Does how good you are with people, rather than your skill level, determine your career success?

According to a recent study published in the Journal of Vocational Behaviour, people with high levels of emotional intelligence (EI) are more likely to earn more and progress up the corporate ladder faster.

The study assessed university students for their EI levels while they were completing their studies, then came back 10 years later to see how they had progressed career-wise.

Over this 10 year period they found that students who scored highly for EI, on the whole had higher salaries than their less emotionally intelligent peers.


This interesting finding was also consistent across all industries.

Why do people with higher EI earn more?

There are a number of factors why high EI is a critical personal skill to have at work:

Self-awareness — Team members with high EI are happier to accept constructive criticism in a positive way to improve their performance, as well as actively learn from their mistakes.

Emotional management — They can understand and more appropriately manage their own emotions at work, especially during times of high stress.

As you can imagine, this is critical when managing interpersonal relationships at work.

Supporting others — High EI managers are able to understand others' emotions, allowing them the ability to positively motivate and influence behaviours and outcomes.

This is a vital skill for those who are wishing to be a part of a strong, resilient and high performing team.


Stronger network — Higher levels of emotional intelligence helps them to develop more trust with their colleagues, which in turn creates a stronger "friend" network. Over time, this gives them access to more information, better career opportunities and opens more doors that otherwise would normally be closed.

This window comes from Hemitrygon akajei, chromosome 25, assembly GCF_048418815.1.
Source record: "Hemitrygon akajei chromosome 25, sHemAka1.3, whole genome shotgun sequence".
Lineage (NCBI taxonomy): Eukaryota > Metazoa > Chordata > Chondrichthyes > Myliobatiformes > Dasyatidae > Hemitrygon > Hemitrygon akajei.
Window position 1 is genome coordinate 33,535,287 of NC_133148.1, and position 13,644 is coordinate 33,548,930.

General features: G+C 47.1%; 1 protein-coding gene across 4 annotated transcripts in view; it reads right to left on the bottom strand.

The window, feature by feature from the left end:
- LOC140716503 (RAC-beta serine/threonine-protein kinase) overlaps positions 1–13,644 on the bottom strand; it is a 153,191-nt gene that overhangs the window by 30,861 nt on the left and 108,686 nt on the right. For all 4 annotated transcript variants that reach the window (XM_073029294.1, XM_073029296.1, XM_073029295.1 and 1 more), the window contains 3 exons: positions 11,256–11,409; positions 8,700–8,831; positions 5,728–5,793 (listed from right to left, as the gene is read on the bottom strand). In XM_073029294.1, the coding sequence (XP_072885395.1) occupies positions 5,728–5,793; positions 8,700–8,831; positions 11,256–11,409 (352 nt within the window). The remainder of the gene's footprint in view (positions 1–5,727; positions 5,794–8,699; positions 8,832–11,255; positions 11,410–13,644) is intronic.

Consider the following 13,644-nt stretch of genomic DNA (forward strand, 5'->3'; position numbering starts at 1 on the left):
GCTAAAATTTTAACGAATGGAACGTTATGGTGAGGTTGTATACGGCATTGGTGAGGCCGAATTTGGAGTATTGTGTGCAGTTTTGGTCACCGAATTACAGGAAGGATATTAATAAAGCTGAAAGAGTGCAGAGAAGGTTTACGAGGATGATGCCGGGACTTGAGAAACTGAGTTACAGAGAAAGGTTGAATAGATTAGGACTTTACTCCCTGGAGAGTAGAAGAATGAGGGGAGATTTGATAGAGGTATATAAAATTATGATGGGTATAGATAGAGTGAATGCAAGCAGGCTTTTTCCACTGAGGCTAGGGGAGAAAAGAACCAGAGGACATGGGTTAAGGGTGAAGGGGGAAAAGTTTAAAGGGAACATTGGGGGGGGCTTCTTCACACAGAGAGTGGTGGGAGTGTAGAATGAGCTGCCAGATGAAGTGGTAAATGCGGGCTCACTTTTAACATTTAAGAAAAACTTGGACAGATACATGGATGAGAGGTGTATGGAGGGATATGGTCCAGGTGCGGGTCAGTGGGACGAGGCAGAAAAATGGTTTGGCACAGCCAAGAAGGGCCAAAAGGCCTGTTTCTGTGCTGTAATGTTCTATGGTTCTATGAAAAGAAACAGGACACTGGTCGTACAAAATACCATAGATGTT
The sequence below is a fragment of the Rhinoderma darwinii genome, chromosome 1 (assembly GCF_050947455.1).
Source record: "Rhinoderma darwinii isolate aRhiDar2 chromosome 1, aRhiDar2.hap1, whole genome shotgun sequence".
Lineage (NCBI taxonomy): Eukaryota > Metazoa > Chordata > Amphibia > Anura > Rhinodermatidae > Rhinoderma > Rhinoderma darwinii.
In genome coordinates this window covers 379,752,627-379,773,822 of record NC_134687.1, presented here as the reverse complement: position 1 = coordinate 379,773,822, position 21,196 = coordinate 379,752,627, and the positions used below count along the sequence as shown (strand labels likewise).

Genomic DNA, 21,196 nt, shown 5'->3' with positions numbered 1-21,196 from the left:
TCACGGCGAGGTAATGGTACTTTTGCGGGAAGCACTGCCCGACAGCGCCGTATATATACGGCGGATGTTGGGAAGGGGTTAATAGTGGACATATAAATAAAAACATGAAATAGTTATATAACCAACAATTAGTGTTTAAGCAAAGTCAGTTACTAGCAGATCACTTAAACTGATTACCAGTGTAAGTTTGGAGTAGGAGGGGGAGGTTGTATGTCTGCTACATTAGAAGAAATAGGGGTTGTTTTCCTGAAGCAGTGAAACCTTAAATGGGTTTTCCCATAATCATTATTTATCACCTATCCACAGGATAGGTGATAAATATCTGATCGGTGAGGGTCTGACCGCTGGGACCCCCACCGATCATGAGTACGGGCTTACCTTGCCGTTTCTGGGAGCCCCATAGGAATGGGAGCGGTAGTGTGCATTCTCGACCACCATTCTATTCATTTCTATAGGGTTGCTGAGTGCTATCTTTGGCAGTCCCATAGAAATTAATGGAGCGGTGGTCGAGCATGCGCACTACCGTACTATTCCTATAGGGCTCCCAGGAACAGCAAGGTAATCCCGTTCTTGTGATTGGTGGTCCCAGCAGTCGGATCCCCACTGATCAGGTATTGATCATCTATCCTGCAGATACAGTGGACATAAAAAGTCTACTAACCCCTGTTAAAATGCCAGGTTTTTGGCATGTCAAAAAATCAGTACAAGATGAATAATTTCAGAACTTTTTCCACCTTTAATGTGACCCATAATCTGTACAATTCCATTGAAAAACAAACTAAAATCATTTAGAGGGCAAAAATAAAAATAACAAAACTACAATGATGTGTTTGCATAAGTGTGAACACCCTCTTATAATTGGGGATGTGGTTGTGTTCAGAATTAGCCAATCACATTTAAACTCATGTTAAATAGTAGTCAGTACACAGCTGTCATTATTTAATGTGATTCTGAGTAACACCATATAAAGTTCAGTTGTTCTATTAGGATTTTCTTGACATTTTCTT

Better leaders — While EI is vital at all stages of your career, it becomes more important as you move up the corporate ladder.

Great leaders are successful through inspiring, persuading and building rapport with their team, so these vital management competencies come more easily to those who have EI as an inherent skill.

Can I improve my emotional intelligence?

You can actually improve your EI through some basic steps.

When you go to work on Monday, make a conscious effort to be aware of your own thoughts and triggers, as well as how you react to specific situations and people.

Secondly, get involved in social activities or work that involves team interaction. This develops trust with your immediate colleagues and extends your relational networks across the business (and industry over the long-term).

Finally find a good EI aware mentor who can help you to develop your own emotional intelligence.

It's nice to see that there is empirical evidence that being a self-aware person who can genuinely develop quality friendships does actually pay dividends in today's corporate world! "Score one" for the nice people…

Contact Tom O'Neil and the team at CV.CO.NZ for a free CV or LinkedIn assessment or to be your personal career coach. Visit CV.CO.NZ or to find out more.